Over the past several years, our collective diets have grown unhealthier, and our waistlines have expanded as a result. Doing so, we're putting ourselves at risk for a number of diseases, including type 2 diabetes. Diabetes is serious stuff, if it's not treated, it can lead to some pretty dangerous complications, including nerve and kidney damage. The good news is you can often avoid type 2 diabetes and its complications.You need sugar, or glucose, to keep your body running. Normally when you eat, your pancreas releases a hormone called insulin, which moves the sugar from food out of your blood and into your cells, where it can either be used for energy, or stored. But if you have type 2 diabetes, this system doesn't work as well as it should, in part because your cells have a harder time responding to insulin. As a result, sugar builds up in your blood.Why is that a problem? Well, that excess sugar can damage organs like your eyes and kidneys, and it can lead to complications like nerve damage and heart disease. Diabetes complications could leave you blind, lead to amputation of your toes or feet, and maybe even kill you.You can help prevent diabetes complications by keeping good control over your blood sugar, but first you need to know that you have type 2 diabetes. Sometimes it can be hard to tell because you may not have any symptoms at first. Being very thirsty, tired, or having to go to the bathroom a lot may be pretty good clues that you might have developed diabetes. Blurry vision might also be a clue. Your doctor can confirm it with a blood test.Once you know that you have diabetes, it's your job to keep it under control. You'll need to check your blood sugar at home and talk to your doctor about how to lower it with diet, exercise, and possibly medicine.To avoid serious complications, you'll need to see not just one doctor, but a team of health care professionals. That includes a podiatrist to check your feet, an ophthalmologist to check your eyes, and a dentist for cleanings and exams. Because type 2 diabetes increases your risk for heart disease, you'll also need to see your primary care doctor regularly to have your blood pressure, cholesterol, and triglycerides checked, and to make sure your kidneys are working as well as they should.Like any other disease, it's better to avoid getting type 2 diabetes then to have to treat it. If you're at risk because you're overweight or over age 45, ask your doctor for a blood sugar test at your next check-up. If you have already developed diabetes, you can help avoid complications by staying on top of your health, checking your blood sugars, eating a healthy diet, exercising, and seeing all of your specialists on schedule. Make your doctor a partner in your care. Call right away if you have any problems, like numbness or tingling in your legs or feet, blurry vision, extreme thirst, weakness, or fatigue.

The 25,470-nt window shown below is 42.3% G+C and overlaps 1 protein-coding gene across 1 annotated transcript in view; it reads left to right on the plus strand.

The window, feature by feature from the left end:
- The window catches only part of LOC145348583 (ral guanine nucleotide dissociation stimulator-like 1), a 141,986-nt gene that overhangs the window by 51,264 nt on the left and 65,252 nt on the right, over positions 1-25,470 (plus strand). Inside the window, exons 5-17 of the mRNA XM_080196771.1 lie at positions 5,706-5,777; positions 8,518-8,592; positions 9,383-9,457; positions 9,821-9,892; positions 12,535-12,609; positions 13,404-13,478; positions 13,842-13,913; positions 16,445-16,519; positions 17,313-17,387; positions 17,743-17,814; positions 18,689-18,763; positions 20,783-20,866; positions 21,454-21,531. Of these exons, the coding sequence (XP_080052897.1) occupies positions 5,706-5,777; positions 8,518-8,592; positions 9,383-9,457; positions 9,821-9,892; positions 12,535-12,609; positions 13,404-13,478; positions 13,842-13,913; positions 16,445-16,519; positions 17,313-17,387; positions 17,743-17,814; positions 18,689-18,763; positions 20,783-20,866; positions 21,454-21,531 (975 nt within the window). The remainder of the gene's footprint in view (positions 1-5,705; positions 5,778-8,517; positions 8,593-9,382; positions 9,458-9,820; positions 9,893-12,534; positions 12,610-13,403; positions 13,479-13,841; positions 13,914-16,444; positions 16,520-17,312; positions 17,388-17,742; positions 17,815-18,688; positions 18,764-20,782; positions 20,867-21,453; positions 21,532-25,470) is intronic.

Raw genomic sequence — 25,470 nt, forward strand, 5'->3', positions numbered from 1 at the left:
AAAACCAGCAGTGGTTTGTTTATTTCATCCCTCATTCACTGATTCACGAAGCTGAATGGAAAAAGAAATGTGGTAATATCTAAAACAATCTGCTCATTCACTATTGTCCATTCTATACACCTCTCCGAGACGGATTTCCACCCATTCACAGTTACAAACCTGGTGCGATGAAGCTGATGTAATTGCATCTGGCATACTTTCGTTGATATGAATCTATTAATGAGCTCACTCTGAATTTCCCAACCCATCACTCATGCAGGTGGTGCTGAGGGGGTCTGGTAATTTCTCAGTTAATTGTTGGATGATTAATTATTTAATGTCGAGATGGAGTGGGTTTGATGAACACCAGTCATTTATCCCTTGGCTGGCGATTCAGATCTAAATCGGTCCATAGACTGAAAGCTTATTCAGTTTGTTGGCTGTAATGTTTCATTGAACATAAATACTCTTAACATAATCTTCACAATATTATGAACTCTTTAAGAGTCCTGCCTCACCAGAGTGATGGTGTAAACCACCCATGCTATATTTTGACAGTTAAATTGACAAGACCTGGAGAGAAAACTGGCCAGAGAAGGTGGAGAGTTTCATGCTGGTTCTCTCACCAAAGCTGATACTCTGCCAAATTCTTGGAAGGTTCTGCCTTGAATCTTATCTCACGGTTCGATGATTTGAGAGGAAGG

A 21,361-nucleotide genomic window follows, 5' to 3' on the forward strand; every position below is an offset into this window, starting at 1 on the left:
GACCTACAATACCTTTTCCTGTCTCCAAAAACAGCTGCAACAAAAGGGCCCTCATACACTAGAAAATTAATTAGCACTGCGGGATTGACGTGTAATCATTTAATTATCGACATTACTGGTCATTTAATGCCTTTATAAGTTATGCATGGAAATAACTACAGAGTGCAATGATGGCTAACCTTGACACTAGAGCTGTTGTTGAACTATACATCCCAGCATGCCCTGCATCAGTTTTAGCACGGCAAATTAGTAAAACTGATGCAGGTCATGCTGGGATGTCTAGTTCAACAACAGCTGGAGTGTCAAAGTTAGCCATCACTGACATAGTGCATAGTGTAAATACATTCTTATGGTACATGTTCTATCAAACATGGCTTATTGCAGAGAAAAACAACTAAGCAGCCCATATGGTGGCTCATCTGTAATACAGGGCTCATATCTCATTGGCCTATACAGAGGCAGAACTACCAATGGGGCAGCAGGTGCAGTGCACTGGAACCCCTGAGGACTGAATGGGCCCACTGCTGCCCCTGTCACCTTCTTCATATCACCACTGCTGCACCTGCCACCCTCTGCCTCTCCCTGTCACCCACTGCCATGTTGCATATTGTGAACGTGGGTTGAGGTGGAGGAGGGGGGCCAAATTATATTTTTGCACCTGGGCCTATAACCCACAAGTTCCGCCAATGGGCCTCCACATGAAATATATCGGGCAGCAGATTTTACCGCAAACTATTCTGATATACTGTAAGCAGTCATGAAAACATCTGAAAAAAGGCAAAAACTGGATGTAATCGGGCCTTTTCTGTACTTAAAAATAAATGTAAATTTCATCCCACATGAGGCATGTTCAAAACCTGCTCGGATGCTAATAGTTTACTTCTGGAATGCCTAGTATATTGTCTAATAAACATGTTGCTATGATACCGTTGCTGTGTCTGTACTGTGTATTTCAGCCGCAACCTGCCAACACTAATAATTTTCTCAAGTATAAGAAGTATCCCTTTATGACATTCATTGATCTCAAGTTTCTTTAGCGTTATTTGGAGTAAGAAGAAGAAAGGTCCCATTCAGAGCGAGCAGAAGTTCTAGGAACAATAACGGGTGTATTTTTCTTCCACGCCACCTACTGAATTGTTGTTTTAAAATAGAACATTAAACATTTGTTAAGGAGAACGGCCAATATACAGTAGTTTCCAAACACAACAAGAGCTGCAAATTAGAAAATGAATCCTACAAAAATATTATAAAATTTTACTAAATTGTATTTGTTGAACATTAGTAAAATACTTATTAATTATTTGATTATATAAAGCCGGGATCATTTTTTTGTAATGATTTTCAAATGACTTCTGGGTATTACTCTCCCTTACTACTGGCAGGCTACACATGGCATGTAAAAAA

People with type 2 diabetes often have no symptoms at first. They may not have symptoms for many years.